Talking Fantasy With John Marco

by Claire E. White

It is not often (if ever) that an author whose
Photo of John Marco
first series was labeled as "military fantasy" gets a rave review and is listed as a "Top Pick" from Romantic Times magazine. But bestselling fantasy novelist John Marco's work appeals to many different kinds of readers. His first novel was The Jackal of Nar (Bantam), the first book in the award-winning Tyrants and Kings series, which received rave reviews from fans and critics alike. Known for his epic storytelling with intriguing characters and thought-provoking storylines, John is now internationally known for his unique brand of epic fantasy, which explores universal themes of love, war, friendship -- but always with that special and unpredictable twist that you never see coming. In the worlds of John Marco, the good guys aren't always good and the bad guys aren't always all bad -- which makes for some very interesting characters with complex motivations.

John's latest book is The Devil's Armor (DAW), which is the sequel to The Eyes of God (DAW). In The Devil's Armor, the Arthurian story set up in the first book expands to include more characters and a wider worldview. The hero of the story is Lukien, the Bronze Knight of Liiria -- who has lost both his best friend and the love of his life -- is now the protector of the fortress of Grimhold, the home of the Inhumans: humans who have severe disabilities and have been ostracized by normal society. Grimhold also holds many secrets, including the powerful and forbidden Devil's Armor, which is inhabited by a powerful and seemingly evil Akari spirit which can make the wearer invincible. The Devil's Armor features an array of intriguing characters, from the driven Jazana Carr, the Diamond Queen whose thirst for conquest is based on unrequited love, to King Lorn the Wicked, the deposed ruler of Norvor and now single parent of a deaf infant, to Baron Thorin Glass, whose rejection by the Inhuman Meriel paves the way for his succumbing to the lure of the Devil's Armor. It is a powerful and moving story, full of passion, adventure, war and magic. It is ultimately a story about free will and choice; each character's choices have profound results for themselves and the fate of those around them. It is a very accessible work, even for readers who don't usually read fantasy. Although set in a fantasy setting, the themes explored in the book are relevant in today's world and will resonate strongly with readers.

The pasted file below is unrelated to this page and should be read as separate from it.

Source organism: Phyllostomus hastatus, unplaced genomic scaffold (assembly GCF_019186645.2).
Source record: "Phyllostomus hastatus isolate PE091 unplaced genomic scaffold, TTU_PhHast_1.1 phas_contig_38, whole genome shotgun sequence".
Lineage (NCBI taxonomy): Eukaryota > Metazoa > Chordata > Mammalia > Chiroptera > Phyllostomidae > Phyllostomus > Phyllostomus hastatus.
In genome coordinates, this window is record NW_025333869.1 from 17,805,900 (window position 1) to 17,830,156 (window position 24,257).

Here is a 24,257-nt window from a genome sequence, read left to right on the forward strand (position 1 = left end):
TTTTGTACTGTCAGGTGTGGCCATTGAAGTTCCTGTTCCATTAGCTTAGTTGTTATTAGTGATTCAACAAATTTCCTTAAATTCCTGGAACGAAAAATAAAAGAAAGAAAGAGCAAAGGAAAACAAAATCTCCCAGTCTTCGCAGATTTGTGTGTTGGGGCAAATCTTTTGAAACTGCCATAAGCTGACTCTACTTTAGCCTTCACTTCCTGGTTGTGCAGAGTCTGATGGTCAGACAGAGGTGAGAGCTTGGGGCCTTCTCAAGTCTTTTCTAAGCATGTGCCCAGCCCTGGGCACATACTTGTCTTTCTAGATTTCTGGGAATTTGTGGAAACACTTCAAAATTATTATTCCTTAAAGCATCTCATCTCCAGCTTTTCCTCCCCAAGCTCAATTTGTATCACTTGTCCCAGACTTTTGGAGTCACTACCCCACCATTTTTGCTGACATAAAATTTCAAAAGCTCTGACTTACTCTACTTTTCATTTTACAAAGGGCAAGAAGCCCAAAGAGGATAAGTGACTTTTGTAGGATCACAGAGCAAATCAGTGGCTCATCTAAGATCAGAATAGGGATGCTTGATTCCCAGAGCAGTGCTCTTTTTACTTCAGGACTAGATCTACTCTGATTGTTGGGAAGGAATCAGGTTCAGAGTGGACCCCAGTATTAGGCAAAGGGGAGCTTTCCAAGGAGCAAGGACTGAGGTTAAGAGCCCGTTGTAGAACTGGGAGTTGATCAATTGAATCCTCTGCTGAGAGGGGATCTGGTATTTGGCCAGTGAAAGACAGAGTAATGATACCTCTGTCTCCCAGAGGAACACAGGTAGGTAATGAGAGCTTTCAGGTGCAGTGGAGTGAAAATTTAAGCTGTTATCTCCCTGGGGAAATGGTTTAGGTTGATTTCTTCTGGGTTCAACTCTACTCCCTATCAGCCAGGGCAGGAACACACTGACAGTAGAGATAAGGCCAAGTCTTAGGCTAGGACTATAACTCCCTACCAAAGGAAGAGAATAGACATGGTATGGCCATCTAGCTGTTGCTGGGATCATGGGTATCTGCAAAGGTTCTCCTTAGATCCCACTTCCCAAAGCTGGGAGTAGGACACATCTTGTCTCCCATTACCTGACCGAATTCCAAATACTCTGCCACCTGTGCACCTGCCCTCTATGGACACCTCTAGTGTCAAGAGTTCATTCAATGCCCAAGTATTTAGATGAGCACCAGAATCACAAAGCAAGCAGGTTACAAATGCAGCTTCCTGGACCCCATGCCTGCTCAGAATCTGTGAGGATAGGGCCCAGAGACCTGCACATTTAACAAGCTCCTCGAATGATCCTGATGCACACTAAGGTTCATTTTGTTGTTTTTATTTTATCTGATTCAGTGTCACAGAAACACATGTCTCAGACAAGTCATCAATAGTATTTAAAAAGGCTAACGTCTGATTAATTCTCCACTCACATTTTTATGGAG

John spoke to us about The Devil's Armor, his expanding female readership and what he thinks is the definition of a real-life hero.